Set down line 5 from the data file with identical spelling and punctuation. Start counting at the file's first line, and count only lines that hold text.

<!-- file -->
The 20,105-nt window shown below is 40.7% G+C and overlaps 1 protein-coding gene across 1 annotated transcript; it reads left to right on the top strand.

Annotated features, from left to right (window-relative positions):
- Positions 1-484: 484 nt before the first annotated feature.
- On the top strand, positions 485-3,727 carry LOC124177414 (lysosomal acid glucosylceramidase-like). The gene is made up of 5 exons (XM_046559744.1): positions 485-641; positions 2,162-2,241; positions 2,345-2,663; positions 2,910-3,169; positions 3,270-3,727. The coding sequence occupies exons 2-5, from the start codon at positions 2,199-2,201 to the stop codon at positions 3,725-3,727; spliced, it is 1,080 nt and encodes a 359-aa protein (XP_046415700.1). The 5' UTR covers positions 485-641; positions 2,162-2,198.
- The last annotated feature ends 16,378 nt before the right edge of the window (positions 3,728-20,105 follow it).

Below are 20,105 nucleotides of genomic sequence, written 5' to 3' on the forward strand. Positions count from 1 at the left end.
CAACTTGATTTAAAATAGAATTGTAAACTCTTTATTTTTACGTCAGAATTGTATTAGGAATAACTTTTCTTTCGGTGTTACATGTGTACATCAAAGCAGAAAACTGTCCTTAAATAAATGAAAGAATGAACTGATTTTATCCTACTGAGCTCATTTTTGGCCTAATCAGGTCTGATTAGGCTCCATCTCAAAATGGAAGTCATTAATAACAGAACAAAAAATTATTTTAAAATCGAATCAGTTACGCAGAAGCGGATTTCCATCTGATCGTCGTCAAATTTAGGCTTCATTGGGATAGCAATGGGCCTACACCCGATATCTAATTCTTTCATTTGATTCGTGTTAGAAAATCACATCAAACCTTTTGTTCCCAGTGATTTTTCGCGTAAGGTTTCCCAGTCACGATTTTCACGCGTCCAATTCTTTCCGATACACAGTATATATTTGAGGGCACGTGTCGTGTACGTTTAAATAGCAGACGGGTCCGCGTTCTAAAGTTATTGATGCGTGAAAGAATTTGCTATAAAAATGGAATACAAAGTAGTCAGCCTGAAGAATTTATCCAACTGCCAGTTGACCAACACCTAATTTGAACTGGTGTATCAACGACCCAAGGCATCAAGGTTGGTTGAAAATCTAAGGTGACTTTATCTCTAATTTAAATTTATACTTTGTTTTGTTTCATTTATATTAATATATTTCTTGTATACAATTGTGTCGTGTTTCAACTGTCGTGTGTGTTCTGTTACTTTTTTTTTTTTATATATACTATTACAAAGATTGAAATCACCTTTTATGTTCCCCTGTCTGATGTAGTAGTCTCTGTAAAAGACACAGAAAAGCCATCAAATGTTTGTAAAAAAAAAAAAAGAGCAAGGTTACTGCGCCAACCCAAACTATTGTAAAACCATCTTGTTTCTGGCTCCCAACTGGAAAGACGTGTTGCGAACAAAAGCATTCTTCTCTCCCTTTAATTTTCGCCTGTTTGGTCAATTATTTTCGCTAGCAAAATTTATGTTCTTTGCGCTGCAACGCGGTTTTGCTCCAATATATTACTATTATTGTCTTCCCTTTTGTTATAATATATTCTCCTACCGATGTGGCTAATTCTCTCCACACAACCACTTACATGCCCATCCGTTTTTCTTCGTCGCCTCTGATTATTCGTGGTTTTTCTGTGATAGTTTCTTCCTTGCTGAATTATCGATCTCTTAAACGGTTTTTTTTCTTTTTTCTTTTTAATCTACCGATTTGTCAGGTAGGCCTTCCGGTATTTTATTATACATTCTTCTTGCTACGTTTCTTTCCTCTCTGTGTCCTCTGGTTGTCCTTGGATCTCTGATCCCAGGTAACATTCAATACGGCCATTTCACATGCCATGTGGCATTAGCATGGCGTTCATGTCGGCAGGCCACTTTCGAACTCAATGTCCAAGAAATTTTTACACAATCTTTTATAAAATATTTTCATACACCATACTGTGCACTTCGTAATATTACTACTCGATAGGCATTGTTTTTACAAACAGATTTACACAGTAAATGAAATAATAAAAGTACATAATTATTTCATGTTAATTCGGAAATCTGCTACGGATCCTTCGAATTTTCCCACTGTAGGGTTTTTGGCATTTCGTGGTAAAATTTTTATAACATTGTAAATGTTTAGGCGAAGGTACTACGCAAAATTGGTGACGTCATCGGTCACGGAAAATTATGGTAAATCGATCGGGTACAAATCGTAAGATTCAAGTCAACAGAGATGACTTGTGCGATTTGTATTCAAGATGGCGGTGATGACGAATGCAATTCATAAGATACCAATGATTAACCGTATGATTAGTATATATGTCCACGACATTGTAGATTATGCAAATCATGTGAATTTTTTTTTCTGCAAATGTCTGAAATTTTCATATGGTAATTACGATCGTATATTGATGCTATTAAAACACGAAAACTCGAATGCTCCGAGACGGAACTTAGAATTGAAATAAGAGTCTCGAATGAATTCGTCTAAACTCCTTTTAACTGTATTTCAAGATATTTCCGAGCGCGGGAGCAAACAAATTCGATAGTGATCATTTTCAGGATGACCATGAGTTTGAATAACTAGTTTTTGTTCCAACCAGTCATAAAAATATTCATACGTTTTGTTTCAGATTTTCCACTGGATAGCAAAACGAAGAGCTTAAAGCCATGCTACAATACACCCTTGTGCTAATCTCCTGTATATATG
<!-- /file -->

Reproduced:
- The last annotated feature ends 16,378 nt before the right edge of the window (positions 3,728-20,105 follow it).